Predicting California SNF Admissions Using Linear Regression in R

Predicting the number of patients going to Skilled Nursing Facilities could be very useful for various stakeholders such as nursing home administrators and Medicare budget legislators. Narrowing down the samples by county gives SNF administrators the ability to forecast the number of patients they might receive on an annual basis. I created a linear regression model with R using ED disposition data throughout California as well as the California Department of Finance’s population prediction data throughout 2050. After filtering the disposition data by county and for SNF dispositions then filtering the population data by county as well as population above the age of 65, I performed an inner join on the two datasets. I was able to find a very strong correlation of .942 between the elderly population and discharges to skilled nursing facilities in LA County. I also tested for the same correlation in Sacramento County and yielded a .903.

Using ggplot2, I developed a scatter plot with SNF dispositions as my y-axis and the population aged over 65 as my x-axis. The result was moderately strong and positive. I ran a linear model on the variables and summarized it using the summary() function. The p-value shows that we can reject the the Null-Hypothesis in this instance. The coefficient of determination of 0.8883 tells us that 88 percent of the variation in SNF discharges can be explained by the 65+ population.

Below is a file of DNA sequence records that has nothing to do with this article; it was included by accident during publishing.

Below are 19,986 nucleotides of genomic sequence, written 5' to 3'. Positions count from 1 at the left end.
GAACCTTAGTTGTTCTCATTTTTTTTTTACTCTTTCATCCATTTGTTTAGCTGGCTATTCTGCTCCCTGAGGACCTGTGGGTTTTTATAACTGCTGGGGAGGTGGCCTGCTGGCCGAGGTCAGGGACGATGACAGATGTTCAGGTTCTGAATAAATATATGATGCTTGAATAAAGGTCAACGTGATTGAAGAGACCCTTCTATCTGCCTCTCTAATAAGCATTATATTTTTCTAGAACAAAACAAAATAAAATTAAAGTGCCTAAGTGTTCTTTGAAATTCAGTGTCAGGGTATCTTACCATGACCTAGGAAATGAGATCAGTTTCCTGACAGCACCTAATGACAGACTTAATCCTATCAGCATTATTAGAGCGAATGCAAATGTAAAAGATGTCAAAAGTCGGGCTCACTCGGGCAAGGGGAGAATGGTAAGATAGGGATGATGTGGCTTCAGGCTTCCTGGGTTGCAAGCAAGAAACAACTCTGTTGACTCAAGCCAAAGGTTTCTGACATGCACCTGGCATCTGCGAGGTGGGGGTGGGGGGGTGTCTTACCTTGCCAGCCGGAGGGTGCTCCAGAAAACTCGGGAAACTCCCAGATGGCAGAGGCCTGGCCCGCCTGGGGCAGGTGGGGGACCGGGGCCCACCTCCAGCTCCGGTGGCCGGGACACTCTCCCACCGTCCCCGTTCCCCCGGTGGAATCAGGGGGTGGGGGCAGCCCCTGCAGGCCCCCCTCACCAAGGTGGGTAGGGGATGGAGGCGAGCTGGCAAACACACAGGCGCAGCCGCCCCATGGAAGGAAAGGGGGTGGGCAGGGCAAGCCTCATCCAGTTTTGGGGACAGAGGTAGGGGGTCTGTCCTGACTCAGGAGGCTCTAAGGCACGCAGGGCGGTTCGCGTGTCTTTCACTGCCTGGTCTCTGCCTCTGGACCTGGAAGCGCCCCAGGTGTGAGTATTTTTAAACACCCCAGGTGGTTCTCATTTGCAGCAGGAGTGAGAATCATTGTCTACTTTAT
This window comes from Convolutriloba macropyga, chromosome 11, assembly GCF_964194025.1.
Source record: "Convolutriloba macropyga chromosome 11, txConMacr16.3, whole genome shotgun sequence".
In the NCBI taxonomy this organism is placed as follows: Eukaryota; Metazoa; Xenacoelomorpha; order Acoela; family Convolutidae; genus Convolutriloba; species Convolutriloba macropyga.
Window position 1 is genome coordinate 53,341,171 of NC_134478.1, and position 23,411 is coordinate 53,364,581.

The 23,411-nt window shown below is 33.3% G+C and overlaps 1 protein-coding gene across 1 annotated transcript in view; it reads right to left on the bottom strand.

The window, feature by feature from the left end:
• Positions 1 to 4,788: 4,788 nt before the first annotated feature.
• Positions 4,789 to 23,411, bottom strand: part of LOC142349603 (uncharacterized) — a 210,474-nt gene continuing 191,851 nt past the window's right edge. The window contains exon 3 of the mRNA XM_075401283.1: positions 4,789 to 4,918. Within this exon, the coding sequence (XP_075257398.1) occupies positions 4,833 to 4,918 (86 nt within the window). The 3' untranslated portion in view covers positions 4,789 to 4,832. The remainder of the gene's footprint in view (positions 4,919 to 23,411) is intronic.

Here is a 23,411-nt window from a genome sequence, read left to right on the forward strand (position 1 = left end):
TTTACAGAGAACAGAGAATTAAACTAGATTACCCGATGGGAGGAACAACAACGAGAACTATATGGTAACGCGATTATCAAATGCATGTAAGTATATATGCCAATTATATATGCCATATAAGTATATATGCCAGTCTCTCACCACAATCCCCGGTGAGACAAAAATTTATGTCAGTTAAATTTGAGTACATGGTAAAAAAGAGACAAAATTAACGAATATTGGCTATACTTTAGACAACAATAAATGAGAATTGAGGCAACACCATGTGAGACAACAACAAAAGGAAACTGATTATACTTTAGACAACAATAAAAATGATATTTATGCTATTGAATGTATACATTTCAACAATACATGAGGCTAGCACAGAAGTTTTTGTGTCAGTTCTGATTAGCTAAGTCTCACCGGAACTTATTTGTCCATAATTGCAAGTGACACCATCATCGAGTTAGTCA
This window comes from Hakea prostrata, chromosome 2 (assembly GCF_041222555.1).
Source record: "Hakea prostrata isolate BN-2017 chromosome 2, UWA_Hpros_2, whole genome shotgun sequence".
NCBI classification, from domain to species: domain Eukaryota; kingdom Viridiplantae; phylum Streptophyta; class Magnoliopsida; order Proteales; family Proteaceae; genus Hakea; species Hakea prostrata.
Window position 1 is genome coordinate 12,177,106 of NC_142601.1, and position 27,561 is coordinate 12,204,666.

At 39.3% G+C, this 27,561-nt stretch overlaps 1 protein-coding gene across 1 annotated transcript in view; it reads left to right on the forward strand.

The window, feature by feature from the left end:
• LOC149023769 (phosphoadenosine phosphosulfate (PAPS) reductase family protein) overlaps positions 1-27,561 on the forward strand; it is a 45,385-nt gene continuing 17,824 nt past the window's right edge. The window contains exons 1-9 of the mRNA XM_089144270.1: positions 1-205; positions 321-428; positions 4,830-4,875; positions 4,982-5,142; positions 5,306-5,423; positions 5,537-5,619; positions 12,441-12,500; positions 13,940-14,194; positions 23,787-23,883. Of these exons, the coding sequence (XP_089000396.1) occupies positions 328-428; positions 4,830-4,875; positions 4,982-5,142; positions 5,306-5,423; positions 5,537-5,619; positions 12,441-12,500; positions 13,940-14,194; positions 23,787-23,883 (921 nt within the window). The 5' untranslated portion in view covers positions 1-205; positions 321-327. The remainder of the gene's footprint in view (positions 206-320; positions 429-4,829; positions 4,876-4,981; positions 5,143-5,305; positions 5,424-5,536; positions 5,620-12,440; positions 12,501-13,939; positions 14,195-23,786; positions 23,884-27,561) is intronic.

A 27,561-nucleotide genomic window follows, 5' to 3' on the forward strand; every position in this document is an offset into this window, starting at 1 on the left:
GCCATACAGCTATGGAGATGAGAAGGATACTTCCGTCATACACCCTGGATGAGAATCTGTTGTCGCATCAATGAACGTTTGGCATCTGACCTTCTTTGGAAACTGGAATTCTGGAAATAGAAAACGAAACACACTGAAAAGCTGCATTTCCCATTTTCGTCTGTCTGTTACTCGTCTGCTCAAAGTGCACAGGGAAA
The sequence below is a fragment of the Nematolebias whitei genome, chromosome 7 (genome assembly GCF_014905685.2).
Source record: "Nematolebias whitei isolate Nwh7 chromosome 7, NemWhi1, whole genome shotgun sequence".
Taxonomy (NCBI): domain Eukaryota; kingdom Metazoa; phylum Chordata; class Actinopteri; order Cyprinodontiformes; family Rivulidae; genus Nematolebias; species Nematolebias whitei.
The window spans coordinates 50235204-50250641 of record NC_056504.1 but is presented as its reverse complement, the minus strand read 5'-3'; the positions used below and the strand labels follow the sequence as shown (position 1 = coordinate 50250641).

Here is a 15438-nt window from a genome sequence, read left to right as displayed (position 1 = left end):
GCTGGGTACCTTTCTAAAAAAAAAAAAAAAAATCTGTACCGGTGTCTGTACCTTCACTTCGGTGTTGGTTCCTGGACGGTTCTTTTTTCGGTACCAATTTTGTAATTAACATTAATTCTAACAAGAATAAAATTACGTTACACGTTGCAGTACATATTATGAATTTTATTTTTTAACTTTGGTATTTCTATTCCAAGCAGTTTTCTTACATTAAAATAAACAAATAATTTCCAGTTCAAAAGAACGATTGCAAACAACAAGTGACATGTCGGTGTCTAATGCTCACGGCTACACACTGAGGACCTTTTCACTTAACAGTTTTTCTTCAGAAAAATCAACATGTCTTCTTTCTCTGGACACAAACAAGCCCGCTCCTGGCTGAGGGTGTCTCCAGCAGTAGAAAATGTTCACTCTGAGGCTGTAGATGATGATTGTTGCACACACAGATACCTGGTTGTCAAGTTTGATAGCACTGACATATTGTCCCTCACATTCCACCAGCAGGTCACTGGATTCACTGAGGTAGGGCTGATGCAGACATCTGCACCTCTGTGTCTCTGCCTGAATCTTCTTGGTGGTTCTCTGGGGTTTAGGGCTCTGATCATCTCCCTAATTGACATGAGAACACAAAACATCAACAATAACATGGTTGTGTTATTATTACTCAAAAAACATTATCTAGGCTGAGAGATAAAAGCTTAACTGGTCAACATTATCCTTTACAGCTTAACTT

This gives me confidence to run predictions considering that we have good estimates of the population for the next 30 years however it is safest not to extrapolate too far outside of the model. The model predicts 16,024 patients dispositioned to SNFs in 2019 and 17,277 in 2020 for the county of Los Angeles.

Leave a Reply

Fill in your details below or click an icon to log in:

WordPress.com Logo

You are commenting using your WordPress.com account. Log Out /  Change )

Google photo

You are commenting using your Google account. Log Out /  Change )

Twitter picture

You are commenting using your Twitter account. Log Out /  Change )

Facebook photo

You are commenting using your Facebook account. Log Out /  Change )

Connecting to %s